On 6 October 2015 the Court of Justice of the European Union issued its judgment in Case C-362/14 (Maximillian Schrems v Data Protection Commissioner), declaring that the Commission’s US Safe Harbour Decision is invalid.
The Data Protection Directive (Directive 95/46/EC) provides that the transfer of personal data to a country outside the European Economic Area may, in principle, take place only if that third country ensures an adequate level of protection of the data. The directive also provides that the Commission may find that a third country ensures an adequate level of protection by reason of its domestic law or its international commitments.
On 26 July 2000, the Commission adopted Decision 520/2000/EC (the “Safe Harbour Decision”) recognizing the Safe Harbour Privacy Principles and Frequently Asked Questions, issued by the Department of Commerce of the United States, as providing adequate protection for the purposes of personal data transfers from the EU to companies in the US which had signed up to the Principles.
In July 2013, Maximillian Schrems, an Austrian Facebook user, lodged a complaint with the Irish data protection authority, taking the view that, in the light of the revelations made in 2013 by Edward Snowden concerning the activities of the United States intelligence services, the laws of the United States do not offer sufficient protection against surveillance by the public authorities of the data transferred to that country. The Irish authority rejected the complaint, on the ground, in particular, that Safe Harbour Decision the Commission already considered that, under the Safe Harbour scheme, the United States ensured an adequate level of protection of the personal data transferred.
The case was brought before the High Court of Ireland, which, by reference for a preliminary ruling, asked the EU Court of Justice whether that Commission decision has the effect of preventing a national supervisory authority from autonomously assessing the level of protection of the data offered by the United States in the context of a complaint filed by a citizen.
The Court of Justice held that the existence of a Commission decision finding that a third country ensures an adequate level of protection of the transferred personal data cannot eliminate or even reduce the powers available to the national supervisory authorities. Thus, even though the Commission has adopted a decision, the national supervisory authorities, when dealing with a claim, must still be able to examine, with complete independence, whether the transfer of a person’s data to a third country complies with the requirements laid down by the directive.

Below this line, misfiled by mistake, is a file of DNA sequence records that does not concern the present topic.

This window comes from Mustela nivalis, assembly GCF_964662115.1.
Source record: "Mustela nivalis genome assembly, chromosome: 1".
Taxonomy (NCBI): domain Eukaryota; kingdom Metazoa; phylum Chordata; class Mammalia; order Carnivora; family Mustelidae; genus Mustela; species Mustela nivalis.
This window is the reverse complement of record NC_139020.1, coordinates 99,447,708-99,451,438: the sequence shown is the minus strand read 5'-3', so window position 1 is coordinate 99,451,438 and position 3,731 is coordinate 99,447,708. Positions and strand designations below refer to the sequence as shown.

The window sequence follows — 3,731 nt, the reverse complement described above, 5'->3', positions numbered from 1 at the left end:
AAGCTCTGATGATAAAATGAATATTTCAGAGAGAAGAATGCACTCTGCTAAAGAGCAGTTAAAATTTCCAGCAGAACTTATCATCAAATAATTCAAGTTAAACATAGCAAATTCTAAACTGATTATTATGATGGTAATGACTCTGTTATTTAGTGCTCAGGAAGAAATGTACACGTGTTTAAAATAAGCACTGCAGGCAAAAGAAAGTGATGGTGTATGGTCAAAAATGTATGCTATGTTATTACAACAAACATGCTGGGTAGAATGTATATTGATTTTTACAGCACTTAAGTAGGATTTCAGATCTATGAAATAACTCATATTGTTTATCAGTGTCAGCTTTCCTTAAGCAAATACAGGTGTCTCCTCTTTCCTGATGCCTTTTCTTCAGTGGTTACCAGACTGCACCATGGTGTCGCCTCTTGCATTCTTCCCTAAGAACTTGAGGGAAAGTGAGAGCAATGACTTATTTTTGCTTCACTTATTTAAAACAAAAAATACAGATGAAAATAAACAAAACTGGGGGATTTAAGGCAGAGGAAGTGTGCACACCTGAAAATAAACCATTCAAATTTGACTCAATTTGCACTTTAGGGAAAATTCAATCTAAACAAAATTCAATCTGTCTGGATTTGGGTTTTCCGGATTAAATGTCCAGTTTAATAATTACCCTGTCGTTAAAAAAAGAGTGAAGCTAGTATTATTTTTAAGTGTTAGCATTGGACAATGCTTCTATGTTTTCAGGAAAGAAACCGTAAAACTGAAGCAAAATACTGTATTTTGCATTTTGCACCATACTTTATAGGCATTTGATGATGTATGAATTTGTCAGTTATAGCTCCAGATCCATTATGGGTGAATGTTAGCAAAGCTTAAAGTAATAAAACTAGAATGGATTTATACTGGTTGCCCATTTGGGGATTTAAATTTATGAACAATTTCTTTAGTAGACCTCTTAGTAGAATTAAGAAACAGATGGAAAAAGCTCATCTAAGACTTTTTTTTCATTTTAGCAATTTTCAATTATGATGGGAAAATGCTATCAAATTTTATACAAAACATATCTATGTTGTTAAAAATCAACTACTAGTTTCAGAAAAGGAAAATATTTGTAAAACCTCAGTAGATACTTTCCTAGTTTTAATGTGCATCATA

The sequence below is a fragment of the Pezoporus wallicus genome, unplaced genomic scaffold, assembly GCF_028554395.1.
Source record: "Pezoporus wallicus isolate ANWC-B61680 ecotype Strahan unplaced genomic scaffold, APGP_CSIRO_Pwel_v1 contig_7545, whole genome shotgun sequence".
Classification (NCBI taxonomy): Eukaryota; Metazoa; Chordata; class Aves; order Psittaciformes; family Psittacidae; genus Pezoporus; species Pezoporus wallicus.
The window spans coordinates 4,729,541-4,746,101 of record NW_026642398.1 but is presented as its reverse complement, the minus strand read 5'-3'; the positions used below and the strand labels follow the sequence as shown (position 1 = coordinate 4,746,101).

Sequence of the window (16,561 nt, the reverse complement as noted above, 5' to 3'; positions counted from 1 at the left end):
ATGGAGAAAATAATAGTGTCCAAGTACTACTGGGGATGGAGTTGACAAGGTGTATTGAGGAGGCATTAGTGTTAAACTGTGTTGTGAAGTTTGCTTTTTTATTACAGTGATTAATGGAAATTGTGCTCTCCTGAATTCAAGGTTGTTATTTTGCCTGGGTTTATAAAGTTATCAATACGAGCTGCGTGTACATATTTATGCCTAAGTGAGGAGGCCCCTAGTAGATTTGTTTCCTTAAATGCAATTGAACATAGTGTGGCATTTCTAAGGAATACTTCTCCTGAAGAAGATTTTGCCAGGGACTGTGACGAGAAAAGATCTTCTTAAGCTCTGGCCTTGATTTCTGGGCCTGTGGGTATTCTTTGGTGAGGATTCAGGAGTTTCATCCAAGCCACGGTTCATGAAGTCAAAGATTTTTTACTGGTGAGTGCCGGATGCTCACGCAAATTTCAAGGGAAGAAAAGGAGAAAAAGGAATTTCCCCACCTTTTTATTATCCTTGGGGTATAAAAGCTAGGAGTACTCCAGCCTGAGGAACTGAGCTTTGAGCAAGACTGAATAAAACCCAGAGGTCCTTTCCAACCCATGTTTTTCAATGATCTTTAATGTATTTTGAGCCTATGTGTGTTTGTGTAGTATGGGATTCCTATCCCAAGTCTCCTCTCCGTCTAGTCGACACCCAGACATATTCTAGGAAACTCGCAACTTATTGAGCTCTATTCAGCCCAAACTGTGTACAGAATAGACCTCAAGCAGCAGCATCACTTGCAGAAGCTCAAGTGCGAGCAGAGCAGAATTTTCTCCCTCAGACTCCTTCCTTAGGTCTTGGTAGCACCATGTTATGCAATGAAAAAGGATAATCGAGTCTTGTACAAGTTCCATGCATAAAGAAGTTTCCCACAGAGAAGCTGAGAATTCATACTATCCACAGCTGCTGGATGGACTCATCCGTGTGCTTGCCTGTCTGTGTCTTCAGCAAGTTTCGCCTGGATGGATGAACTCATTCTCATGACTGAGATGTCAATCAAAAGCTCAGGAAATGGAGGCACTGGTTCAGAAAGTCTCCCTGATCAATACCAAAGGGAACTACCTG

Most importantly, the ECJ also ruled that the Safe Harbour Decision is invalid, for the main reason that the Safe Harbour scheme does not prevent interference by the United States public authorities with the fundamental rights of persons.
The judgment has the consequence that the Irish supervisory authority is required to examine Mr Schrems’ complaint with all due diligence and, at the conclusion of its investigation, is to decide whether, pursuant to the directive, transfer to the United States of the European Facebook subscribers' personal data should be suspended on the ground that that country does not guarantee an adequate level of protection of personal data.
The ruling has far-reaching implications for European companies which transfer personal data to the USA. Indeed, national data protection authorities (DPAs) are no longer bound by the Safe Harbour Decision and will be free to begin enforcement actions in respect of transfers to the USA they deem to be non-compliant with the applicable privacy law. Accordingly, businesses must review the existing contracts with all US counterparties and, should such contracts rely on the Safe Harbour as a legal basis for transferring personal data to the USA, they shall resort to the alternative existing compliance mechanisms available to them, such as the model contract clauses approved by the European Commission.
The Art. 29 Working Party has issued a press release, expressing the intention to carry out a coordinated analysis of the Court’s decision and to determine the consequences on international transfers. The Commission also issued a statement, undertaking to issue further guidance and work closely with DPAs in order to “[avoid] a patchwork of potentially contradicting decisions by the national data protection authorities and therefore provide predictability for citizens and businesses alike.”
The consequences in Italy
The Italian data protection authority (Garante) issued a short statement, stressing the need for a coordinated approach of all the various national privacy authorities on this matter.
Formally the Garante's Safe Harbour general authorization of 2001 is still valid, as it has not been officially repealed. However, in the light of the ECJ's decision and since it is likely that the Garante will repeal its general authorization in the next few days, Italian businesses should no longer rely on the Safe Harbour to transfer personal data to the USA, thus resorting to the existing alternative legal basis, like the standard model clauses approved by the European Commission, which have not been affected by the decision of the Court.